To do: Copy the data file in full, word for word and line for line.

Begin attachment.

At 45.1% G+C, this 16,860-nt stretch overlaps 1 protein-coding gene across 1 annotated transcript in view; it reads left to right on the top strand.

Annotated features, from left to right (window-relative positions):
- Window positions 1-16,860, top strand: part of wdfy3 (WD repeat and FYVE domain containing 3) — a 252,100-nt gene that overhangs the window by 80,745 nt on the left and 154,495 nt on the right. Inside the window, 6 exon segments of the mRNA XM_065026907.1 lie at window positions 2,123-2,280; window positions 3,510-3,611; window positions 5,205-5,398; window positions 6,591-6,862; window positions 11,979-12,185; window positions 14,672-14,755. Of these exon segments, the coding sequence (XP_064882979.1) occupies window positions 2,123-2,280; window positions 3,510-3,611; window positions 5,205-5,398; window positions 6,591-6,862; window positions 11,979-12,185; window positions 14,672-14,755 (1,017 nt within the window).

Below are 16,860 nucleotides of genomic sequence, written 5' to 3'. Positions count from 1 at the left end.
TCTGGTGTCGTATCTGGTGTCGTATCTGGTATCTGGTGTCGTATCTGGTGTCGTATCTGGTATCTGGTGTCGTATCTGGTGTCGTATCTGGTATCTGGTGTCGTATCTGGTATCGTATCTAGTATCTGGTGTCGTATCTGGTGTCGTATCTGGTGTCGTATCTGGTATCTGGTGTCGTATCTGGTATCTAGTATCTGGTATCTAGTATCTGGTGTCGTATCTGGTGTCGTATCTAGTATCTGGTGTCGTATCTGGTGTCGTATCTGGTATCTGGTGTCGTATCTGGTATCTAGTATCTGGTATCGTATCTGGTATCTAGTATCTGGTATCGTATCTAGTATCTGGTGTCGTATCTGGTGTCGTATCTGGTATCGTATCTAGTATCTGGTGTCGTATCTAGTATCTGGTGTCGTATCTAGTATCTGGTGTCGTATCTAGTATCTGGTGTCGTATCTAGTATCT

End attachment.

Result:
At 45.1% G+C, this 16,860-nt stretch overlaps 1 protein-coding gene across 1 annotated transcript in view; it reads left to right on the top strand.

Annotated features, from left to right (window-relative positions):
- Window positions 1-16,860, top strand: part of wdfy3 (WD repeat and FYVE domain containing 3) — a 252,100-nt gene that overhangs the window by 80,745 nt on the left and 154,495 nt on the right. Inside the window, 6 exon segments of the mRNA XM_065026907.1 lie at window positions 2,123-2,280; window positions 3,510-3,611; window positions 5,205-5,398; window positions 6,591-6,862; window positions 11,979-12,185; window positions 14,672-14,755. Of these exon segments, the coding sequence (XP_064882979.1) occupies window positions 2,123-2,280; window positions 3,510-3,611; window positions 5,205-5,398; window positions 6,591-6,862; window positions 11,979-12,185; window positions 14,672-14,755 (1,017 nt within the window).

Below are 16,860 nucleotides of genomic sequence, written 5' to 3'. Positions count from 1 at the left end.
TCTGGTGTCGTATCTGGTGTCGTATCTGGTATCTGGTGTCGTATCTGGTGTCGTATCTGGTATCTGGTGTCGTATCTGGTGTCGTATCTGGTATCTGGTGTCGTATCTGGTATCGTATCTAGTATCTGGTGTCGTATCTGGTGTCGTATCTGGTGTCGTATCTGGTATCTGGTGTCGTATCTGGTATCTAGTATCTGGTATCTAGTATCTGGTGTCGTATCTGGTGTCGTATCTAGTATCTGGTGTCGTATCTGGTGTCGTATCTGGTATCTGGTGTCGTATCTGGTATCTAGTATCTGGTATCGTATCTGGTATCTAGTATCTGGTATCGTATCTAGTATCTGGTGTCGTATCTGGTGTCGTATCTGGTATCGTATCTAGTATCTGGTGTCGTATCTAGTATCTGGTGTCGTATCTAGTATCTGGTGTCGTATCTAGTATCTGGTGTCGTATCTAGTATCT